little d: a Defender-style camper conversion kit unveiled at the Tokyo Auto Salon  

upward falling payloads: proposals for an orbiting warehouse and fulfilment centre  

mirabile scriptu: phony but possibly plausibly kanji generated by AI for abstract concepts—particularly appealing is one for the Chief Twit, ็Ž‹ (pronounced wang, meaning king)

Wednesday, 14 December 2022

remember: walk without rhythm and we won’t attract the worm (10. 385)

As our faith chronicler informs, on this day in 1984, David Lynch’s epic and cinematic interpretation of Frank Herbert’s 1965 classic of science fiction premiered in the US for general distribution. Introducing Kyle MacLachlan and starring Francesca Annis, Sting, Josรฉ Ferrer, Siรขn Phillips, Linda Hunt, Sean Young, Dean Stockwell, Max von Sydow snd Patrick Stewart, the film was critically panned and a box-office failure, disowned to an extent by the director, but since gained a sustaining cult following and has engendered an interest spanning decades. Following the model of other franchises, several tie-ins were introduced and the soundtrack by Brian Eno and Toto was nominated for an Academy Award. Set in a distant future wherein selective breeding and conditioning has replaced artificial intelligence, the film gives the account of noble houses vying for control of the desert planet of Arrakis—the only source of the Spice Melange, instrumental in unlocking prescience and facilitating interstellar travel and trade absent thinking machines.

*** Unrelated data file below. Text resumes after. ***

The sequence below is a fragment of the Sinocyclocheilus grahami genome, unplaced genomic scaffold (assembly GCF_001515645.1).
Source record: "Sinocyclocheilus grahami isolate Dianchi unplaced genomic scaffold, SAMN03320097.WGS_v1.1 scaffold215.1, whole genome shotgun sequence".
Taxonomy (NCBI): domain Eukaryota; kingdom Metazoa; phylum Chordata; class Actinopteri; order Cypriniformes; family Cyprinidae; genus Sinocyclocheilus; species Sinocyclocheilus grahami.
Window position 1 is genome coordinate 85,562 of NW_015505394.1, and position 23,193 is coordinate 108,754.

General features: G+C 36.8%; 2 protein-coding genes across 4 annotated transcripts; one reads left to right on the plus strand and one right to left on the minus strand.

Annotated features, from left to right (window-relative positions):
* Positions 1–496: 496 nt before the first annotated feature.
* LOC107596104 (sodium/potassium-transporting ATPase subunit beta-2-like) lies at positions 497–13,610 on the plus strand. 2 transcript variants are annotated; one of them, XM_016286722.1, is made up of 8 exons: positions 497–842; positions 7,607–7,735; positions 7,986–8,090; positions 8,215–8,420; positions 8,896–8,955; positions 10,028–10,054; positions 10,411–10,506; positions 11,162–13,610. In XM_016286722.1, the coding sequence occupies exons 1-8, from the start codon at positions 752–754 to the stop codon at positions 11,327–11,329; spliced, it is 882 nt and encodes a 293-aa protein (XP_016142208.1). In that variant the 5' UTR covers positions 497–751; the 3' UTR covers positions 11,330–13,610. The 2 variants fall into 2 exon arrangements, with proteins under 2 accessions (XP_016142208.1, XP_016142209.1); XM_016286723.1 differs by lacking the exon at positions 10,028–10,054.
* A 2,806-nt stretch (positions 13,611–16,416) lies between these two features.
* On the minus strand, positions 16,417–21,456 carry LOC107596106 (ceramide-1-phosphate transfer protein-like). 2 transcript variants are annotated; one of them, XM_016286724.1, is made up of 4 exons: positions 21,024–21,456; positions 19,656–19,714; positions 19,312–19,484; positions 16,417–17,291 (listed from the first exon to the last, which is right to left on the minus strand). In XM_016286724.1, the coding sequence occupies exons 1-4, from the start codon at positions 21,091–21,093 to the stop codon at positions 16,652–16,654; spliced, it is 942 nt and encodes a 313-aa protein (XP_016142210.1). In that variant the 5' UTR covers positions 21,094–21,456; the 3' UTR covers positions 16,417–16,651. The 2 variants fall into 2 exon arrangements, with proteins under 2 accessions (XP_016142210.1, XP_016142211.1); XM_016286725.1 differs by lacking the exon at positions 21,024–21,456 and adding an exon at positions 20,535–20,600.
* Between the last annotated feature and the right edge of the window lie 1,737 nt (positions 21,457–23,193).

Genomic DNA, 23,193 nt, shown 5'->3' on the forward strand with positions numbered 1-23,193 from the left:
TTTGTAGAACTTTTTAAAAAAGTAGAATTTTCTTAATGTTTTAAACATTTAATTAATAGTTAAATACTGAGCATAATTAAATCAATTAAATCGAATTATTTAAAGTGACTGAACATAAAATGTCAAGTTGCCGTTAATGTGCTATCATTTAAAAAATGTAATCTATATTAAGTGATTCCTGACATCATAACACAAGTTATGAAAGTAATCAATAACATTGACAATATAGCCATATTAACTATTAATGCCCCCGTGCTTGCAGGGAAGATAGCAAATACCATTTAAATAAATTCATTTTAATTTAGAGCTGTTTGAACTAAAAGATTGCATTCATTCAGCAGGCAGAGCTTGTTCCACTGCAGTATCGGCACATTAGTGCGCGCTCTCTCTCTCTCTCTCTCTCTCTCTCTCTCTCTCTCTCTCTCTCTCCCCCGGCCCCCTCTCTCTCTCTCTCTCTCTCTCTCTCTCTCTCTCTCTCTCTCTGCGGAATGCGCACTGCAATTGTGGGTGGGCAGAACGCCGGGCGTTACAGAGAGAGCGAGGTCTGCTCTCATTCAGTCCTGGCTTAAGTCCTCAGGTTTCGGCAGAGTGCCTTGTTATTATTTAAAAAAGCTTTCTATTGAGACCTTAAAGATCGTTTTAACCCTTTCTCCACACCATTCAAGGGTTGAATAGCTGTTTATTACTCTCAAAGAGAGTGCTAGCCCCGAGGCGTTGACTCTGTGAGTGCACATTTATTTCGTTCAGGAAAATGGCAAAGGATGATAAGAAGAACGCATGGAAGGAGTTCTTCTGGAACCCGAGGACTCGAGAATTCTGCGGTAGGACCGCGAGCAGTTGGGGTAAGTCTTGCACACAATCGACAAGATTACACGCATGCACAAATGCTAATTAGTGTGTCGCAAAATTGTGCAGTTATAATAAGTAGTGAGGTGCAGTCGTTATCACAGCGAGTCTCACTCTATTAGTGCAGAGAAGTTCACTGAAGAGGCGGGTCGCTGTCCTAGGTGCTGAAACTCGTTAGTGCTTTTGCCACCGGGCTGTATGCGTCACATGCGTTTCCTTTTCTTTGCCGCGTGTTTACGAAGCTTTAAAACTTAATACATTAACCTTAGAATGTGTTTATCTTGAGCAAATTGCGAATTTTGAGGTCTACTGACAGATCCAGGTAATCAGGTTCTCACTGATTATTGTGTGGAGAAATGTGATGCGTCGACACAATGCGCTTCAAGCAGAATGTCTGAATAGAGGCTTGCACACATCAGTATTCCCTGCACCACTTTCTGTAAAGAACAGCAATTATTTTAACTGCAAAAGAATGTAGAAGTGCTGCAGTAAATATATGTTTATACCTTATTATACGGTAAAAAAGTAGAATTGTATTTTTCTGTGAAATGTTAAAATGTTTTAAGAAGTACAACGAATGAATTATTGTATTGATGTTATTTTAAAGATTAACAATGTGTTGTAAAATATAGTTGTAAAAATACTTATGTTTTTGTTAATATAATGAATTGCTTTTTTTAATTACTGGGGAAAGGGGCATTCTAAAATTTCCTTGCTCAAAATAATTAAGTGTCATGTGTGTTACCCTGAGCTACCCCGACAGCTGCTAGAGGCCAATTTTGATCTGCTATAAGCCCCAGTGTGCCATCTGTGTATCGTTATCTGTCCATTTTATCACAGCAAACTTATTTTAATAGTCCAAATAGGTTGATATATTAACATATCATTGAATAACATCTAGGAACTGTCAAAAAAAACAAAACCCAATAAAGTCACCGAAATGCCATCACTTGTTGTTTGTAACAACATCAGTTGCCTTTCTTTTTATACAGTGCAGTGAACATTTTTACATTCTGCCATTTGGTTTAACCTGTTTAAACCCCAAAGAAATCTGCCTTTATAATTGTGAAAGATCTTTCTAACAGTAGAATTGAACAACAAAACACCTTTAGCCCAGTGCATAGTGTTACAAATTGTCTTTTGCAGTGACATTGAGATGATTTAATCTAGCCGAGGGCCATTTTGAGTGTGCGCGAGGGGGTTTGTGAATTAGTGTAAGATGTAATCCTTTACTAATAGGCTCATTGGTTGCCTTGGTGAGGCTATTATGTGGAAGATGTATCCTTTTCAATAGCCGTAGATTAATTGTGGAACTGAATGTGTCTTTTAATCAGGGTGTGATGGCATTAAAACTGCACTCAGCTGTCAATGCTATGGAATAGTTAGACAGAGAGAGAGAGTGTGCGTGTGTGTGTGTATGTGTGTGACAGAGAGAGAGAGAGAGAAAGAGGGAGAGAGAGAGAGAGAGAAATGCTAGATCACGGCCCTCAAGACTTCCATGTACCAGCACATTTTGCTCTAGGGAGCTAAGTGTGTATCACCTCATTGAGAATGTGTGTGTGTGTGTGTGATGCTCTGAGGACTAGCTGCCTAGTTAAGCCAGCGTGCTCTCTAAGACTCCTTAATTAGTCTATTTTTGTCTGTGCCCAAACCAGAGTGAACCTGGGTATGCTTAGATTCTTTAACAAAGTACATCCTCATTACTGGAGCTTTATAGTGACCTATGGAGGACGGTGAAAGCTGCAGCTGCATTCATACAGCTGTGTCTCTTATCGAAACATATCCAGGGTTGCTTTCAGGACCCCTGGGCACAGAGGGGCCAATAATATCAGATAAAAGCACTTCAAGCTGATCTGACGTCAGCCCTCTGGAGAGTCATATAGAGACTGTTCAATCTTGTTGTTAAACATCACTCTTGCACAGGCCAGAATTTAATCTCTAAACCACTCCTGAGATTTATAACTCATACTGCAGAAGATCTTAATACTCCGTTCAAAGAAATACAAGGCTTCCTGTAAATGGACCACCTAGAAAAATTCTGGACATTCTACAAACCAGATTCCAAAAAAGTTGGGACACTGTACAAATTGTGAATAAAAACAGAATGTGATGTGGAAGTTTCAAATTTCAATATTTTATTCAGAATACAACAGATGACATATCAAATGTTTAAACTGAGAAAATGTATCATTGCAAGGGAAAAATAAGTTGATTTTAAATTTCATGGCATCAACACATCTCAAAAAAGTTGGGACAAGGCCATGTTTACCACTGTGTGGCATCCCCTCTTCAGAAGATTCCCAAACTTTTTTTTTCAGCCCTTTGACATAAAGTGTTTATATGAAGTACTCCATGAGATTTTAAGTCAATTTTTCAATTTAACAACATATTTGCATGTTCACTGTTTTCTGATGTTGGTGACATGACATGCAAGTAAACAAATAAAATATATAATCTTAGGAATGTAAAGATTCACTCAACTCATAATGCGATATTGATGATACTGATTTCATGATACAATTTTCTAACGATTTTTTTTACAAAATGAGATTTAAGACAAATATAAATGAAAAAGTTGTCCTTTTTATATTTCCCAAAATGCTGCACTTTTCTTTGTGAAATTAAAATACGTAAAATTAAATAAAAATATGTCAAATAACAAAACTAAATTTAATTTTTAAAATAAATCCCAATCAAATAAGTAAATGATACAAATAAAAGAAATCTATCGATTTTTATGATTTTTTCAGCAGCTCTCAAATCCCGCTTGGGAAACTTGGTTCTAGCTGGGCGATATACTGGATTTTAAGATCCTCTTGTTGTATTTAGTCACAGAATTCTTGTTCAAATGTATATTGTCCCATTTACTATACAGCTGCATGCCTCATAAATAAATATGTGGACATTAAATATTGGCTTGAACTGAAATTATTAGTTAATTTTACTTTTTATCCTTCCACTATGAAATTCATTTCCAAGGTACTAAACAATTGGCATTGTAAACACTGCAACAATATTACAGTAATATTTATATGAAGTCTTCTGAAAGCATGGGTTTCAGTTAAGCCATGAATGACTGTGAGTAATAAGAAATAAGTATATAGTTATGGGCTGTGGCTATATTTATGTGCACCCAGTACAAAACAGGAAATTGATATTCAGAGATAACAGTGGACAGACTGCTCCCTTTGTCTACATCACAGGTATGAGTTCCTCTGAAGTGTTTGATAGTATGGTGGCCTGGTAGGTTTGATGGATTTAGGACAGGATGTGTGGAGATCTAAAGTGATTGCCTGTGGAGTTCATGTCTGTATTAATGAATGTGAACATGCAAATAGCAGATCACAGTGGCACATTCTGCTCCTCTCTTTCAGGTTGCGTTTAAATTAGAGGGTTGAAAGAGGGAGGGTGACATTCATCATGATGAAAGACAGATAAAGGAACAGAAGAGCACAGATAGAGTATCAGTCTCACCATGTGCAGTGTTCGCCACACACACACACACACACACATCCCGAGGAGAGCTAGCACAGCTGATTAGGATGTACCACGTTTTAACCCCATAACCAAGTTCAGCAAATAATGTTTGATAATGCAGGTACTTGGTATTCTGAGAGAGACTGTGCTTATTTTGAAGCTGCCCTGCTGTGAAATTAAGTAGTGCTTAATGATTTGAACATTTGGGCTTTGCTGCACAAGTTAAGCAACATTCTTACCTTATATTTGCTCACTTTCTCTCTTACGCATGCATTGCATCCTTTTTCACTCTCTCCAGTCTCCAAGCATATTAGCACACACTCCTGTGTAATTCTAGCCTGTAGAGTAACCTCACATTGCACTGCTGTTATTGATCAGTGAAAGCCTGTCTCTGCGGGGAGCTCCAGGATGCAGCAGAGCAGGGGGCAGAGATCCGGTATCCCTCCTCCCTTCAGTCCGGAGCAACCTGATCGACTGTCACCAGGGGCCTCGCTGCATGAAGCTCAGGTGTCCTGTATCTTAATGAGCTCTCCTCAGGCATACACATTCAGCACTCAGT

Monday, 12 December 2022

brion sanctuary (10. 379)

Via Messy Nessy Chic, final resting place for the commissioning widow, her late husband, founder of an Italian consumer electronics company called Brionvega noted for their futuristic design and the designer himself, Carlo Scarpa—never officially credentialed as an architect as he refused to sit before the state board of examiners—the monumental extension to an adjacent municipal cemetery is considered to be a masterpiece of Modernism. Completed in 1978 after a decade of construction, the chapel and sacrophagi outside of Treviso is a mediation in concrete that evokes the cross-cultural influence of nearby Venice, incorporating Byzantine tiles and mosaics and the signature motif of vesica piscis or mandorla—the lens formed by the intersection of two circles, suggesting in Latin, the bladder of a fish or in the Italian, an almond. Restored last year, it was a filming location of the second part of Denis Villeneuve’s Dune shot over the summer.  More at the links above, including many pre-conservation photos and more projects by Scarpa.

Thursday, 1 December 2022

jodorowsky’s tron (10. 351)

Returning to regular blogging after a restorative sabbatical, Kottke directs our attention towards surrealist, psychedelic version of Tron filtered through the lens of the style of filmmaker Alejandro Jodorowsky in an imaginative collaboration between an AI platform and creative prompter Johnny Darrell. These stills are pretty fantastic and makes one wonder how far away we are from realising Jodorowsky’s famously unmade adaptation of Dune. Much more at the links above.